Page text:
Careers rarely develop the way we plan them. Our career path often takes many twists and turns, with particular events, choices and people influencing our direction.

We asked Tomas Flanagan from St. Michael's House to give some advice for people considering this job:

 

Tomas Flanagan

Occupational Therapist

St. Michael's House

Read more

  Tomas Flanagan

I would advise anyone interested in Occupational Therapy to read up on the profession or else try to meet a qualified Occupational Therapist and talk to them about their work.

The internet can be a great resource in getting information. Also information from the universities might indicate if this is a course that is suited to you. A lot of the course work relies on you being a self-directed learner. This makes the course different to other more mainstream/academic courses as the onus is on the student to complete a lot of work independently.

As this is a caring profession an interest in working with people is a must. You also need to be a good communicator as you will be working closely with clients, families and other staff on an ongoing basis.

Organisational skills are essential to enable you to manage a caseload.

Close

Realist?
Realist 
Realists are usually interested in 'things' - such as buildings, mechanics, equipment, tools, electronics etc. Their primary focus is dealing with these - as in building, fixing, operating or designing them. Involvement in these areas leads to high manual skills, or a fine aptitude for practical design - as found in the various forms of engineering.

Realists like to find practical solutions to problems using tools, technology and skilled work. Realists usually prefer to be active in their work environment, often do most of their work alone, and enjoy taking decisive action with a minimum amount of discussion and paperwork.
Career Interviews
Sector Profiles
School Subjects (LC)
College Courses
Close
Study Skills
Other
Work Experience (School)
CV & Interview Preparation
Career Skills
Sub Menu menu button
logo imagelogo image

Task Skills

Task skills are a range of general skills that are important in order to be able to successfully complete many common tasks found in most work environments. They refer to general situations only - and are to be distinguished from the more occupation specific skills that come from specialist training.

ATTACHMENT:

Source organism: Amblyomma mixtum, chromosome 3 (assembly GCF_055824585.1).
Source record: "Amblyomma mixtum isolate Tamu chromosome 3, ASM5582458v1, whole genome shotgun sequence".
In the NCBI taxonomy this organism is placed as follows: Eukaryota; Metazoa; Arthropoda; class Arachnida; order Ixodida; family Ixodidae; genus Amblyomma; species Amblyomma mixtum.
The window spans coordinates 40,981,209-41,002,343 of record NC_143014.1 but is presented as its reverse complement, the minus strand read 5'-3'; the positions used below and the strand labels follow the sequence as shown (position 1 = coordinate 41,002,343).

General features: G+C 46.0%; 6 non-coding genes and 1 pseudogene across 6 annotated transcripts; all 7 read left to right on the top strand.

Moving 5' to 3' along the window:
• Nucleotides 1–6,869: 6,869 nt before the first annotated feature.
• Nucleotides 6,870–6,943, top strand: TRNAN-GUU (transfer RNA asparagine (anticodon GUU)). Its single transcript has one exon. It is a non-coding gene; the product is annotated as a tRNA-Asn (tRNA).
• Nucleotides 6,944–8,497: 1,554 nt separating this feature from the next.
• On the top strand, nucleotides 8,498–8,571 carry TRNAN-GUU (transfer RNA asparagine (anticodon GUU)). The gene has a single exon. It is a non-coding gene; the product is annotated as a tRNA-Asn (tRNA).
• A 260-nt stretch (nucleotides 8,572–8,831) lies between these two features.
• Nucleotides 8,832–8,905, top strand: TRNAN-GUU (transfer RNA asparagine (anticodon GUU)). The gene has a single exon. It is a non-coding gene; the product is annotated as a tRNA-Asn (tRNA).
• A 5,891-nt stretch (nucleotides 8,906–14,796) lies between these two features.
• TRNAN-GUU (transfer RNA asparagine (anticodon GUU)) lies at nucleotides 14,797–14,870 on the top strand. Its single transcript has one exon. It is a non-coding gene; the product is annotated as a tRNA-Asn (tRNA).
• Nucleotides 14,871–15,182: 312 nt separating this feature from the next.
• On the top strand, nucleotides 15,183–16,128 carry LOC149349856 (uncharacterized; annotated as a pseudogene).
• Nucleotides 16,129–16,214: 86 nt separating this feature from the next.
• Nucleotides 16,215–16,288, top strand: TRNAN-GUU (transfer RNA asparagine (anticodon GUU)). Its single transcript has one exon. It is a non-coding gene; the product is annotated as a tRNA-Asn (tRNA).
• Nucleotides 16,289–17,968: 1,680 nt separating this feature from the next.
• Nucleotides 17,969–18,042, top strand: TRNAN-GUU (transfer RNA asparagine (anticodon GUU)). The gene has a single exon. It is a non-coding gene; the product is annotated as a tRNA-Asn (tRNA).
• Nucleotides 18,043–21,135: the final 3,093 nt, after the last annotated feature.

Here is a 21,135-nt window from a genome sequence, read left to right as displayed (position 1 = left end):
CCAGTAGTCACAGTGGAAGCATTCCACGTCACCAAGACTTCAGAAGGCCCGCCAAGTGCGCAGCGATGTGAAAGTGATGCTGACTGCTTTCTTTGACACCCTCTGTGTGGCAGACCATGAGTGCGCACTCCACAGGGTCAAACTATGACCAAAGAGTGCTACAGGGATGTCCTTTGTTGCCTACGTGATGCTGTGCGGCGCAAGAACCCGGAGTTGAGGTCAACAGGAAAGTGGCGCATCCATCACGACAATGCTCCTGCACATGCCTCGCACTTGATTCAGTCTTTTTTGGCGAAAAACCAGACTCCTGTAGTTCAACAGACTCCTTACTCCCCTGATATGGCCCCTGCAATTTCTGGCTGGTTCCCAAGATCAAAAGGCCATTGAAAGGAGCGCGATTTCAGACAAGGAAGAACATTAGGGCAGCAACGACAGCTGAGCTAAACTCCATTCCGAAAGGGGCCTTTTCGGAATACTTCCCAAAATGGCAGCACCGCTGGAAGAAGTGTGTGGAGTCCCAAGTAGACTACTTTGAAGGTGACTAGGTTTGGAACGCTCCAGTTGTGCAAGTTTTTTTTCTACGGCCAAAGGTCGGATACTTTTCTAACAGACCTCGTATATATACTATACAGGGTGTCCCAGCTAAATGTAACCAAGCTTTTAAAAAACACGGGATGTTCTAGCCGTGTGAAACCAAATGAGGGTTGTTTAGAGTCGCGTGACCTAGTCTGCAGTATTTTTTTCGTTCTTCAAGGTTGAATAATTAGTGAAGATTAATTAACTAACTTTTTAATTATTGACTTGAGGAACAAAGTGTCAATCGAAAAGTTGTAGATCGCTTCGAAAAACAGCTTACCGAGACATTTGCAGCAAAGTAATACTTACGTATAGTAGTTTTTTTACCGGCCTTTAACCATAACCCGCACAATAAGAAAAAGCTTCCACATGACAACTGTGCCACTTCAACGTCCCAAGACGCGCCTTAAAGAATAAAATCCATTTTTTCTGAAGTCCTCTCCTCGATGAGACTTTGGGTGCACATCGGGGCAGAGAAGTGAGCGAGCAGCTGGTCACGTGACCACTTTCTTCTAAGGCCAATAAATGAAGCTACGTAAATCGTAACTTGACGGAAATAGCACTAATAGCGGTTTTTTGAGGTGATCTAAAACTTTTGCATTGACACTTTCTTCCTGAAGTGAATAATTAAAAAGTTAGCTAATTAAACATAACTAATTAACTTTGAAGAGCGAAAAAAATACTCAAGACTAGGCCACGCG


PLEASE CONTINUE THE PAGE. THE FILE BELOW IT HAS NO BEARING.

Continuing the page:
Few jobs exist that would not benefit from a good level of competency in the categories below. Many of these skills can be improved by specific training, or through seeking out opportunities that would require you to gain more experience of the task.

It is reasonable to assume that employers will favor people who can demonstrate successful achievements in these areas.

Examples of Task Skills:

Planning / Organising Creates clear goals, identifies and finds the resources (e.g. time, people, materials) needed to achieve them, and schedules tasks so that work is completed on time.
Time management Takes the time to organise events and tasks carefully so as to use time efficiently. Uses a diary/planner to ensure tasks are undertaken
Practical skills Uses equipment, tools or technology effectively. Easily follows instructions and shows willingness to use whatever tools or technology is required.
Computer skills Confidently uses a computer to write documents, browse the internet or use email programs. Can save files, locate them efficiently and print them.
Problem solving Shows interest in finding the cause of problems, looks for and chooses effective solutions and takes the necessary action to resolve them.
Business awareness Shows understanding of the main business activities of the company/organisation. Has a good sense of the business opportunities available, and the primary competitors.
Customer focus Shows understanding and concern for customers’ needs, is helpful and friendly to them, and deals effectively with any questions or complaints they may have.
Your Career Skills distinguish you from others more than you might think!
Where do I start?
You can use the exercise on this downloadable worksheet to discover the most sought after skills needed to get jobs in the modern workplace. By rating yourself on these skills, you can see where your strengths and weaknesses may lie. Then, you can look for opportunities to develop and practice your underdeveloped skills.

Download:
Worksheet - Career Skills Self-Assessment
[pdf - 540Kb, 4 pages]
Download Self-Assement Worksheet